The USAF has revealed it is aims to go back to a 1950s Century-style rapid development and fielding of fighters – with a goal of putting a new type into service in five years. Can this radical approach rapid to acquisition really work? Dr MICHAEL J PRYCE assesses the feasibility of crash fighter development programmes in the 21st century.
On the 2nd of October 2019 the United States Air Force opened its new Program Executive Office for Advanced Aircraft at Wright-Patterson Air Force Base. The office is set to implement the vision of the head of the United States Air Force’s acquisition programmes, Dr Will Roper, who has set out a dramatic vision for future fighter aircraft development. Instead of spending decades developing the ‘100%’ solution, the service will work with industry to deliver a new fighter every five years. In remarks that echoed the story of the development of the F-16 almost half a century ago, Roper aims to follow a ‘fly before you buy’ prototyping approach. Speaking after his appearance at the recent Air Force Association event Roper said in an interview:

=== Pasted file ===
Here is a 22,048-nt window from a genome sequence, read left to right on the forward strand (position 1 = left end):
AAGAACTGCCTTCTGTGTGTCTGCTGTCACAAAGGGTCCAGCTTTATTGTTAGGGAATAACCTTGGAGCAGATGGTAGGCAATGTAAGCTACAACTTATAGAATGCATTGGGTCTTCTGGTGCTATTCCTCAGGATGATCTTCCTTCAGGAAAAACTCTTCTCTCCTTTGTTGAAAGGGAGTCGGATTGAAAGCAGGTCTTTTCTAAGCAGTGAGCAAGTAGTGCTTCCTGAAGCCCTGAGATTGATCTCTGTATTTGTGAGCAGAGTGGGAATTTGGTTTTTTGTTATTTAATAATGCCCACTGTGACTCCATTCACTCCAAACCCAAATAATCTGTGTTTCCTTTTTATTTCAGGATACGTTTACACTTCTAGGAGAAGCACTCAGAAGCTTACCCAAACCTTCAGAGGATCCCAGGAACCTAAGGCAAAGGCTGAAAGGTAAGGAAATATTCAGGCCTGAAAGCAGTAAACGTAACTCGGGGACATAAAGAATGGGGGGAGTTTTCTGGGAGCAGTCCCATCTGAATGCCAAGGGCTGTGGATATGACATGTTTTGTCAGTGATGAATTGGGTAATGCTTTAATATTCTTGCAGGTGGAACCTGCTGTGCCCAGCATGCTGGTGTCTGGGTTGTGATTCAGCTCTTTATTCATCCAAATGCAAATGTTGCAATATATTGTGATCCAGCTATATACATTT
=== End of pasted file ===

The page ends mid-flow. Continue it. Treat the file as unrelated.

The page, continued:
“When you can prototype something instead of studying it for years you get out of the starting gates faster, you learn quicker, you retire risk faster. If your concept is flawed you get rid of it. There is something about contact with industry and building metal early that leads to common sense in the acquisition program.”
Full article here: